Due to the lack of sleep and my arm being hot and swollen from the bee sting the walking and climbing in this humid heat asked a lot from me the second day. I sweated even more than on the first day, if this is even possible. We also had to do more climbing since there where a few landslides due to the first rain of the beginning rain season and we had to get over those parts. I was very happy when we reached a nice waterfall where we had our lunch break and another swim.

From there it was only like 10-15 more minutes to the river where they already waited for us with some big tubes. They put out stuff in big plastic bags that they tied pretty well and off we went down the river on the tubes to end exactly before the Ida Guesthouse. Totally soaked, but super happy.

I can absolutely recommend this trip. Seeing the orang utans is amazing, walking through and learning about the jungle and its inhabitants and plants is super interesting, the trekking itself is very strenuous but also fun and challenging, the food is great and the whole thing is just one big adventure. I checked in into my room (another smaller one this time, but same price), had a long shower and put on some dry clothes finally. I handed in my laundry, decided to stay one night longer than intended, had dinner, spend some time on the computer and went to bed. The next day I just chilled. I slept in, got a massage, walked around the village a bit taking pictures, cleaned my shoes local style in the river, bought some snacks and a T-shirt and gave Muhdi my Jungle pics when he asked me for them.

I was a bit disappointed though that he didn´t even have the decency to offer me at least a free tea or something for it. He uses those pics for advertising his tours and might even sell some of them, but doesn´t want to pay. I didn´t expect any money, but at least a gesture would have been nice. Well, sometimes I am just too nice… The next morning I had to get up early in order to catch my bus to Berastagi. I should have been picked up at 8. At 8:25 finally someone showed up but only to bring me to the street and let me wait for another 20 minutes. The bus was pretty full with 6 passengers. The driver was quite unfriendly, hardly spoke any English, drove in a way that made me feel like we would never arrive in one piece (there is crazy traffic in this country, but so far I always felt safe with any driver I had no matter if car or motor bike, not with this guy though!) or one of the many motorcyclists he cut off or almost run over would die on the way, stopped several times for quite long without any apparent reason (and he wouldn´t tell us) and he had no idea where he was going. It took until 3.30 pm until I was finally in Berastagi, so 7 hours instead of the usual 4.5 to 5. Around Bukit Lawang we passed man many palm oil plantations. It´s so sad to see! Everything is full of palm trees in line and order, no natural forest anymore. The deforestation due to these plantations derives so many animals of their natural habitat and leads to the extinction of many animals and plants. Plus the deforestation has a huge effect on the climate. IMAG2368 (FILEminimizer)What´s even worse, is that most of those plantations don´t even belong to locals who would earn money with it. No, it´s foreign companies – around Bukit Lawang an English one – who owns all this. The locals only profit maximum in earning a low wage working on the plantation. Humans definitely need to change their way and get away from this profit only no matter how bad for the nature thinking.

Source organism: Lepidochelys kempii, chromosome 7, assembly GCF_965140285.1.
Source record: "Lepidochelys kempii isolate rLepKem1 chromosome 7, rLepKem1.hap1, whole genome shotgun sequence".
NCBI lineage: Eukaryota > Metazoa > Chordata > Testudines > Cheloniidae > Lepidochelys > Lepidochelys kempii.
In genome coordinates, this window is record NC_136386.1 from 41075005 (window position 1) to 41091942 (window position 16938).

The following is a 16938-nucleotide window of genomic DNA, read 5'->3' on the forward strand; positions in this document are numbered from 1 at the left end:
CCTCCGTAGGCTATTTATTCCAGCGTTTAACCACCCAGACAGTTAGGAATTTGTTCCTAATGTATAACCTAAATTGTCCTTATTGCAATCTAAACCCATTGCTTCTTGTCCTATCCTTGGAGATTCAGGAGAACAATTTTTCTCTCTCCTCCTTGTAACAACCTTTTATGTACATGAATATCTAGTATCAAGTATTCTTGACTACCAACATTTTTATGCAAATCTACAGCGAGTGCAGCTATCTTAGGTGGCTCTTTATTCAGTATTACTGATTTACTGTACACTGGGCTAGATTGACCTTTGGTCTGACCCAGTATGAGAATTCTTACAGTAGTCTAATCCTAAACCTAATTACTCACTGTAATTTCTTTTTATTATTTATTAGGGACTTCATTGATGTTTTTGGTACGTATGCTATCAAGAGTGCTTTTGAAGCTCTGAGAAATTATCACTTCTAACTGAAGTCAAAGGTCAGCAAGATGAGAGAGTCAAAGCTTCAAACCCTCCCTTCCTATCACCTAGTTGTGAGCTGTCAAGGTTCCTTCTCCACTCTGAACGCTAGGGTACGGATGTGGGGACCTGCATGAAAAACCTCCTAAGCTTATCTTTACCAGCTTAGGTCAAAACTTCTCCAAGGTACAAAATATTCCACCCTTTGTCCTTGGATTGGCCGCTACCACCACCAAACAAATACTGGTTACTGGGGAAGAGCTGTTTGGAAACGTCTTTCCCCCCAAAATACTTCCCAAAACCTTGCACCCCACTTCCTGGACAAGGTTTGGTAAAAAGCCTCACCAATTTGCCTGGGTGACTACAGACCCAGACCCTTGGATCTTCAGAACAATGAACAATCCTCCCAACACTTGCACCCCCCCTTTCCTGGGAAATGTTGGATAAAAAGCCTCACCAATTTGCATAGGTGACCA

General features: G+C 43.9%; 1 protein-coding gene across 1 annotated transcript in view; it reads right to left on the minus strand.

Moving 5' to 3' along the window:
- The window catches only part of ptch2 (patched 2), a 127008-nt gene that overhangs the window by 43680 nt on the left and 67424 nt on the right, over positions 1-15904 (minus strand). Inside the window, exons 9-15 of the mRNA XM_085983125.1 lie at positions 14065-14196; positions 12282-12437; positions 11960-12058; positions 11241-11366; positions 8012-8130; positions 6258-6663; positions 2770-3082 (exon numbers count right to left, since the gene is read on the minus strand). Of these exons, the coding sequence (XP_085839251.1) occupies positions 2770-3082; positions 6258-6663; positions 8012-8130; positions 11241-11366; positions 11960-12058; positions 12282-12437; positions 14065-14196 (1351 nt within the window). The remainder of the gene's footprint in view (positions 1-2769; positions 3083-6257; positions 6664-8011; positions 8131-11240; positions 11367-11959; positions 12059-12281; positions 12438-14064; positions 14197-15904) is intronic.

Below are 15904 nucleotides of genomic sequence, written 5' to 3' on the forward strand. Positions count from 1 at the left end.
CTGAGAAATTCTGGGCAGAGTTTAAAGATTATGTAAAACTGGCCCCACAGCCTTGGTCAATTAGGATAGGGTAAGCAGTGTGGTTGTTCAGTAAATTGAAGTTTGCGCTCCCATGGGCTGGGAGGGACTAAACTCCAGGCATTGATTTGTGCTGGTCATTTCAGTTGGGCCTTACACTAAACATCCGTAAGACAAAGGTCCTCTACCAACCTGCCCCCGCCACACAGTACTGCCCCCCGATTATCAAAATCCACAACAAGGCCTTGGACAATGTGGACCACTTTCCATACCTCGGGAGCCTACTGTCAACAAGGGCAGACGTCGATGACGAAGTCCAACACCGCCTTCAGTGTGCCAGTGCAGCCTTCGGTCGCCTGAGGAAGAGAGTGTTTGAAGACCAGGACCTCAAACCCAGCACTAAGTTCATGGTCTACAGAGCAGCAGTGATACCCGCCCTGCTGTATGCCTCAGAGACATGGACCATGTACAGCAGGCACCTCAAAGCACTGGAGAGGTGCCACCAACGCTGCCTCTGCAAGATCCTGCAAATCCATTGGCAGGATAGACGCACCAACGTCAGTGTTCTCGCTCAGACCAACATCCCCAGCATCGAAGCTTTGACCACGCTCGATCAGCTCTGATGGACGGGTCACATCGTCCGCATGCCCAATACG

Anyway, apart from the palm oil plantations Bukit Lawang is a great place. The village is very chilled and relaxed and perfect to calm down and take a breath. The people are very friendly, the jungle trekking is just amazing and the hostel is nice and cheap. I don´t know how it looks like in high season though, probably quite different. But in low season it´s great. I can definitely recommend going there.


  1. Great post and stunning photos. I spent a couple of weeks touring Sumatra a few years ago, it’s an amazing place. We saw the orang utans in the wild and our eco lodge had its own resident, named Abdul! Some great memories that I should get round to writing about. Good luck with your travels.